âOverall, the country’s response to the oral opioid crisis has been to tighten patient supplies and impose institutional and practitioner quality indicators based on the number of tablets. Governments, payers, and pharmacies have assumed authority to limit opioid prescribing, often indiscriminately, based on a misinterpretation of Centers for Disease Control guidelines or on the basis of no actual guidelines. Â», They wrote.
âThe pill count has become a de facto standard used by healthcare organizations to highlight their success in reducing opioid use, but there is no discussion of how these reductions affect outcomes. for patients. A critical issue is that agencies imposing political restrictions do not measure and are not accountable for patient outcomes. Mandatory opioid prescribing limits may be too low to adequately control pain, or too high to reduce oversupply.
The three authors say more innovative and comprehensive approaches are needed to better manage the supply of prescription opioids, prevent diversion, and resolve the opioid paradox.
âThis involves immediate action to address the use, storage, return and harm reduction of opioids, with a particular focus on patients and communities,â they explained.
In recent years, federal and state agencies, health care organizations, and insurers have created new guidelines for the treatment of pain, many of which take a unique approach to prescribing opioids that ignores the conditions. needs of an individual patient.
âLegislative, regulatory and insurer limitations on the prescribing of opioids alone have not achieved the intended goals and are considered unlikely to achieve them. One of the reasons is that they place strict restrictions on an extremely heterogeneous patient population, âthe authors said.
Rather than limiting or withholding opioids after surgery – which has become increasingly common – Drs. Kharasch, Clark and Adams urge anesthesiologists and surgeons to provide patients with enough opioids for adequate pain relief, as undertreated acute pain can develop into chronic pain and become a risk factor for drug abuse. opioids.
Lower doses of opioids may be effective in treating postoperative pain, the authors say, when combined with multimodal strategies that also use non-opioid drugs and therapies. The same goes for the use of long-acting opioids such as methadone, which can lead to less postoperative pain and relief that lasts for weeks or months after a single dose.
Appropriate disposal of leftover pills
Hundreds of millions of opioid pills are distributed to patients but are not used each year, according to the authors. Most of the remaining pills are kept by the patients and few are stored safely. Only a fraction is properly disposed of or returned.
“The current difficulty of returning prescription opioids contrasts sharply with the ease of obtaining them. It is illogical and dangerous,” said Drs. Kharasch, Clark and Adams said.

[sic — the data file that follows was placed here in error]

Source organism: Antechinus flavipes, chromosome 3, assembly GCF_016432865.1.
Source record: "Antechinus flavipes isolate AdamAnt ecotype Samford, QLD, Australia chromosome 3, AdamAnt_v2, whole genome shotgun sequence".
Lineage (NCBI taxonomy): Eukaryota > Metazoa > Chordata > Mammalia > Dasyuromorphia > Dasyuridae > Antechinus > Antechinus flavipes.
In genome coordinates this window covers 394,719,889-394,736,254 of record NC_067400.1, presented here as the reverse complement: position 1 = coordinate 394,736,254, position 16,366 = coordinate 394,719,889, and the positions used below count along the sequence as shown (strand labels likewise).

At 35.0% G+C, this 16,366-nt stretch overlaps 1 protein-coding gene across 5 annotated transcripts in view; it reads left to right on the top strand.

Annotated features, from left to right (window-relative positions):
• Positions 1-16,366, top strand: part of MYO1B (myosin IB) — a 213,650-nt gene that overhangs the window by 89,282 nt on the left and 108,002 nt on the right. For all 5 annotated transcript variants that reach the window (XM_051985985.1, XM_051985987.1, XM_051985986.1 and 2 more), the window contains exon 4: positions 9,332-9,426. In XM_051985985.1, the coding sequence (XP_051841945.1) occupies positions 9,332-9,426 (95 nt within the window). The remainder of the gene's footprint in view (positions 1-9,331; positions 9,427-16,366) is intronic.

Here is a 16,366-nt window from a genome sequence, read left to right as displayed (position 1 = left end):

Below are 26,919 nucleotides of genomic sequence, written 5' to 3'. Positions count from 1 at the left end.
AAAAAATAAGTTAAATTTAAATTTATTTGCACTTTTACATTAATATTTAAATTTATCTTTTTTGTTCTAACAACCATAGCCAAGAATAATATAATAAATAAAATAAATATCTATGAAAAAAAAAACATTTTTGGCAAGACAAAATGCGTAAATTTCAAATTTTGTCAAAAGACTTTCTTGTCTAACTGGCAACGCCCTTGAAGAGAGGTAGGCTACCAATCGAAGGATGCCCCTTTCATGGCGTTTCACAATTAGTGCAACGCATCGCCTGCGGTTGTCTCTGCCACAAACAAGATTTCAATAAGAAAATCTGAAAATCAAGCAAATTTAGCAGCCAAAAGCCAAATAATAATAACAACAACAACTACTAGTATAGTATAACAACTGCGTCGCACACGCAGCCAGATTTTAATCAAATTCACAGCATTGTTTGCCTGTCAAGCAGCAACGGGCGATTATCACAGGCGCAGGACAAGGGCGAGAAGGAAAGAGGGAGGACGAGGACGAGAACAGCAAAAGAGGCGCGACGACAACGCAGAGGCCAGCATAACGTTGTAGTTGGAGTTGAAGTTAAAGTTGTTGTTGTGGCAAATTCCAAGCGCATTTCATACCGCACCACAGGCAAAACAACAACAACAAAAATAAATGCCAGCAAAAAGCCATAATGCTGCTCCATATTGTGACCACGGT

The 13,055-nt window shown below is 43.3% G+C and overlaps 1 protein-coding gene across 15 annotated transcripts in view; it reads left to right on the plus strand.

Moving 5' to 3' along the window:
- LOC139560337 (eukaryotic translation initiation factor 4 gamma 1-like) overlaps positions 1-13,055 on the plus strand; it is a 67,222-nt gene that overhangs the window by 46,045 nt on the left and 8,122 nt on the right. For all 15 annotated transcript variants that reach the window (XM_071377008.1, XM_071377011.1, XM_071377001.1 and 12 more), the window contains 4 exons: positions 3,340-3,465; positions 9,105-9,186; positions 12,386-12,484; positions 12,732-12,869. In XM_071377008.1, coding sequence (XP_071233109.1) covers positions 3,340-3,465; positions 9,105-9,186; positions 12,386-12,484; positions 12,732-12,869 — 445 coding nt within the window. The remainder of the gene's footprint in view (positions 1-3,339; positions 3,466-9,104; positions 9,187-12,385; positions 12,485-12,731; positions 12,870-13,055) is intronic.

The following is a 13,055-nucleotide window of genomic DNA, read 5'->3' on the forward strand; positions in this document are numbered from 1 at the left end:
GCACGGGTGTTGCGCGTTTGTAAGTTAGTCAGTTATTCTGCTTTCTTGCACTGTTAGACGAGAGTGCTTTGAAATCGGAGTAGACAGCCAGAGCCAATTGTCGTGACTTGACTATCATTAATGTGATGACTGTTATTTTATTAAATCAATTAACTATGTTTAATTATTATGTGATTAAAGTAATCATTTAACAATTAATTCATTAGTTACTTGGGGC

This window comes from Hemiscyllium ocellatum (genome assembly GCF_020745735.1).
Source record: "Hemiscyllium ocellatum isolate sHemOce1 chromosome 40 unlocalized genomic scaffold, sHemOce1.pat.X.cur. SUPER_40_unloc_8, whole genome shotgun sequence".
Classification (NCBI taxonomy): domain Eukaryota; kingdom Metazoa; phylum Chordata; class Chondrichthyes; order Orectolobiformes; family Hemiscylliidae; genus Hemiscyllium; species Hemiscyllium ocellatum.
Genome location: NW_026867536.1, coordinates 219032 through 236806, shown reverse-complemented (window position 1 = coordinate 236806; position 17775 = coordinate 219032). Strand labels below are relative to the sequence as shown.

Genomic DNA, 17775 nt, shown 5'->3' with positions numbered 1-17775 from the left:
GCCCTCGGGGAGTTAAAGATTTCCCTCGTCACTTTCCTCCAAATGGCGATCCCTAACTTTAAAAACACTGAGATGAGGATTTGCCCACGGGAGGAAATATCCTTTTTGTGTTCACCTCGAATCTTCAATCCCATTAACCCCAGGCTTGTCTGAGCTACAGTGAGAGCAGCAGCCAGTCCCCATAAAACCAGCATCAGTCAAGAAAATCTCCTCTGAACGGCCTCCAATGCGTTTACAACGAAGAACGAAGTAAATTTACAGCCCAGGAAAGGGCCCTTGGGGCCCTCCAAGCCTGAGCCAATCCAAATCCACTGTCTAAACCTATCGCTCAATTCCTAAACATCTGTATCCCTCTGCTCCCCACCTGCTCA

They believe that pharmacies dispensing opioids should be required to provide patients with instructions for proper return and disposal; addresses and telephone numbers of disposal stations; and a self-addressed, prepaid envelope for returning unused pills. Disposal stations should be available year round, not just on âprescription recoveryâ days.
Another innovative approach would be opioid “buy-back” programs, similar to the gun buy-backs used by law enforcement agencies to get unnecessary guns off the streets. A pilot opioid compensation program found that 30% of operated patients were willing to participate in buyouts, selling their remaining opioids for up to $ 50.
Kharasch, Clark and Adams also suggest a more partial filling of opioid prescriptions. A 2016 federal law allows patients and clinicians to request partial fillings for hydrocodone, oxycodone, and other strong Schedule II opioids. Partial filling for the weaker opioids in Table III-V has been permitted for decades, but is not widely practiced.
According to one estimate, 36 million postoperative opioid prescriptions could be partially filled each year. One obstacle for partial refills is the additional paperwork and cost to pharmacies, estimated at $ 15 for each prescription.
“Opioid partial refills may be the most effective intervention to deplete America’s medicine cabinets of unused prescription opioid pills, reduce the opioid pool, improve the prescription opioid ecosystem, and prevent abuse, embezzlement and death, âthe authors said.
Kharasch, Clark and Adams focus on reducing diversion, even though less than one percent of legally prescribed opioids are diverted, according to the DEA. Partial fillings may reduce leftover pills in medicine cabinets, but it will do nothing to prevent wholesale theft of opioids from hospitals, drugstores and the pharmaceutical supply chain.
The authors also subscribe to the myth that most street addicts start with prescription opioids and pain patients refuse opioids âswitch to street drugsâ and counterfeit pills containing fentanyl.
But Kharasch, Clark, and Adams have some interesting ideas on how to tackle the opioid paradox, including the long-standing recognition that current opioid reduction strategies have been a complete failure.
âAttempts to address the problem by limiting the supply of patients on their own have not been successful and the pool of prescription opioids remains large. Further efforts to reduce the pool are needed, both by decreasing demand (reducing pain through better treatment) and facilitating the elimination and return of opioids, âthey concluded.